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Potential rate freeze possible for WE Energies customers

A rate freeze for four years, that’s what WE Energies is trying to make happen for customers.

The proposal will be up for discussion in Madison Thursday.

Over the years the company has accumulated debt from their various projects. For years they’ve held off on passing that cost onto customers. They’re hoping this freeze will give them time to formulate a plan, but not everyone is on board with it.

The proposal would freeze your 2016 base rates until the end of 2019. But some are skeptical of this plan.

“There are a lot of costs that have built up over the years that haven't been passed on to customers. With this plan, we're worried that the early 2020's could be when we're in for a balloon payment on a mortgage or something where you just see costs shoot up,” says Tom Content, executive director of Citizens Utility Board.

The board advocates for residential and small businesses utility prices. Aside from freezing rates, WE Energies is asking to extend a pricing program from businesses that they say has helped create more than 2,000 jobs by offering discounts to those companies.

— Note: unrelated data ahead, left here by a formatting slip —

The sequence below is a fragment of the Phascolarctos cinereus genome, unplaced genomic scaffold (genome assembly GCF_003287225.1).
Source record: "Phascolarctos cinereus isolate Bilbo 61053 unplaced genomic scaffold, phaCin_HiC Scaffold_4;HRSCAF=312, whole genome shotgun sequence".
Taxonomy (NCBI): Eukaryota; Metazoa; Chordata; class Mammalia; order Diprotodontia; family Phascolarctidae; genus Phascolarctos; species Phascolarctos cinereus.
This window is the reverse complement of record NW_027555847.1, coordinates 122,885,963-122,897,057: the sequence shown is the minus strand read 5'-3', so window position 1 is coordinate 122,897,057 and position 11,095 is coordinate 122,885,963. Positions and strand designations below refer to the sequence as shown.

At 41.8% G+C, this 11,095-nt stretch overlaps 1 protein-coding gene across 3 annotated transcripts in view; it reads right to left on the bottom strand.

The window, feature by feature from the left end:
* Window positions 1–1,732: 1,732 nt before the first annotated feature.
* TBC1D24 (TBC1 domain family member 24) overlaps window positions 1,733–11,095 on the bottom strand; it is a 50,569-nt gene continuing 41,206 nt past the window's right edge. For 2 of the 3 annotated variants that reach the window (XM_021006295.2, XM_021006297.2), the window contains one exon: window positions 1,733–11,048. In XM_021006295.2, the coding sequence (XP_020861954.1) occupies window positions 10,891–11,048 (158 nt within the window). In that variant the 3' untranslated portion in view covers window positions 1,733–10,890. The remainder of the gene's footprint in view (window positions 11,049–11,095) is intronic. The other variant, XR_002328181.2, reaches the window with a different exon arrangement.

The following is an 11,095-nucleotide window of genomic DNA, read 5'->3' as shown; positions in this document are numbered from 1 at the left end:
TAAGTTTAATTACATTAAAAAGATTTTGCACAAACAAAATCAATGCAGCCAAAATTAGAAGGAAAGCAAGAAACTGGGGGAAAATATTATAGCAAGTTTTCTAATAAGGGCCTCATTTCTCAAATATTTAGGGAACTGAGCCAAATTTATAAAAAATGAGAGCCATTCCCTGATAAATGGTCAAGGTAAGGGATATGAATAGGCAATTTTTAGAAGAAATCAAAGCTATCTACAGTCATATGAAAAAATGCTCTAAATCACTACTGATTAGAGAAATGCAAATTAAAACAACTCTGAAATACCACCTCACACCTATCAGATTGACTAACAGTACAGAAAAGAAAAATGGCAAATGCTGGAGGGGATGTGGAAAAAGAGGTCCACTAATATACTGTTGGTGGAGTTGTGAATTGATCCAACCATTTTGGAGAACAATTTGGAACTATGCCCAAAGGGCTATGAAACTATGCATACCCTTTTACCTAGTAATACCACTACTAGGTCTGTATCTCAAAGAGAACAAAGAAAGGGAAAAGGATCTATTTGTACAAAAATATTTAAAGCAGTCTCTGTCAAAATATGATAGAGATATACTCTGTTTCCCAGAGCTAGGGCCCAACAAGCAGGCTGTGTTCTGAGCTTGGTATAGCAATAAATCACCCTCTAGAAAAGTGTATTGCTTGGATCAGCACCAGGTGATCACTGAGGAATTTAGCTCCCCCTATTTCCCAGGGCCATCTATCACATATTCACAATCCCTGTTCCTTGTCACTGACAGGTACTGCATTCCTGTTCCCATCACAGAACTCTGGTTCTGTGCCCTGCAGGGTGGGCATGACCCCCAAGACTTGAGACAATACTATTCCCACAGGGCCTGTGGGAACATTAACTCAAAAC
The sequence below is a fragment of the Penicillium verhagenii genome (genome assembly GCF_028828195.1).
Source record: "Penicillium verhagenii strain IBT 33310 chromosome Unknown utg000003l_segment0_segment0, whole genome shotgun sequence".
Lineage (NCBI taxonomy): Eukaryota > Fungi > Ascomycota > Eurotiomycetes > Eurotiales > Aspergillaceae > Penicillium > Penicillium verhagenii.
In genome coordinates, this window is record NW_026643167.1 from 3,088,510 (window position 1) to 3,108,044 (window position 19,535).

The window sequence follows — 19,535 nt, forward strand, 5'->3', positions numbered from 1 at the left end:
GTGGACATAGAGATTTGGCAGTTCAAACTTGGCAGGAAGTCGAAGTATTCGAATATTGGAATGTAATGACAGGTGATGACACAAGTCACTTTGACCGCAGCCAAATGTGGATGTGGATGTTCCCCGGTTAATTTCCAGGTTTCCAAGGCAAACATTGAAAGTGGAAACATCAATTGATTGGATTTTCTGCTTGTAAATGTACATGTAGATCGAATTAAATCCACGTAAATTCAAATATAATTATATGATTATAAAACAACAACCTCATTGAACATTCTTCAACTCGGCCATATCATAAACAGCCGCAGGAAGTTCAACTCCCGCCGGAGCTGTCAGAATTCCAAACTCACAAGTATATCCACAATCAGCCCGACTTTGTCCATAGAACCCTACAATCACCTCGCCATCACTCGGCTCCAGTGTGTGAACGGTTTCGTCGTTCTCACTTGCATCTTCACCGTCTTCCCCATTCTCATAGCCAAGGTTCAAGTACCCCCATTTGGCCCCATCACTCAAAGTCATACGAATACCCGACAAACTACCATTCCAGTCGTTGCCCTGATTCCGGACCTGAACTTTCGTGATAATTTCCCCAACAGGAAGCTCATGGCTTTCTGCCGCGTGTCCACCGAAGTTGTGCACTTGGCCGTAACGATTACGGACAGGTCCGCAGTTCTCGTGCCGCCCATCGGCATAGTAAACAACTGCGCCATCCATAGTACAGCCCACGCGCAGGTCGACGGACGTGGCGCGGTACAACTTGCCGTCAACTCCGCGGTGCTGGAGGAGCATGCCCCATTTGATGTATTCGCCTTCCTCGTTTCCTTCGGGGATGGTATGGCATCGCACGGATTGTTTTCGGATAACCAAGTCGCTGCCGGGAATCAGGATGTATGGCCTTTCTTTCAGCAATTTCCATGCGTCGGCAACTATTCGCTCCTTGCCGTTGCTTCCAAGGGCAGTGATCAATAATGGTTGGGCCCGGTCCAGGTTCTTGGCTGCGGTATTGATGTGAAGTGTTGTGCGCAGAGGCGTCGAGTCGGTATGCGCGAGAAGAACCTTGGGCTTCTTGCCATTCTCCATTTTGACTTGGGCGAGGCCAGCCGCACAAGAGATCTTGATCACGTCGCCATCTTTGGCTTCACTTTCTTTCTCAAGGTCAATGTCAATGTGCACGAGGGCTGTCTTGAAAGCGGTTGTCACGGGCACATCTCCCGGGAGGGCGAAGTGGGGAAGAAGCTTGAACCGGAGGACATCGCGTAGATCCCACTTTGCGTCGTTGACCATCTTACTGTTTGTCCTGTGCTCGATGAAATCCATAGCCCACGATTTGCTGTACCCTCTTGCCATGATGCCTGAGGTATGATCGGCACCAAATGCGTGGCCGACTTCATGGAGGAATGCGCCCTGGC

“When some folks get discounts it's kind of like an off ramp for them where the rest of the other customers don't have such an off ramp, and in this proposal they want to make those discounts permanent,” says Content.

The board says WE energies customers are already paying big bucks, the 7th highest in the Midwest. Content believes this proposal will only add to that headache.

“One of our concerns with this proposal is that Wisconsin customers are being billed for things that have nothing to do with Wisconsin and more to do with Michigan,” says Content.

That’s because of customers the energy company has in the upper peninsula of Michigan.

“We feel that this is in the best interest of our customers.  We've really done our best to keep rates flat and have a minimal impact on our customers. This is something is in the best interest of all of our customers,” says WE Energies spokesperson Kathy Schulze.

WE Energies say their customers haven’t had a significant increase since about 2013.

The plan will be reviewed Thursday by the Public Service Commission of Wisconsin in Madison.

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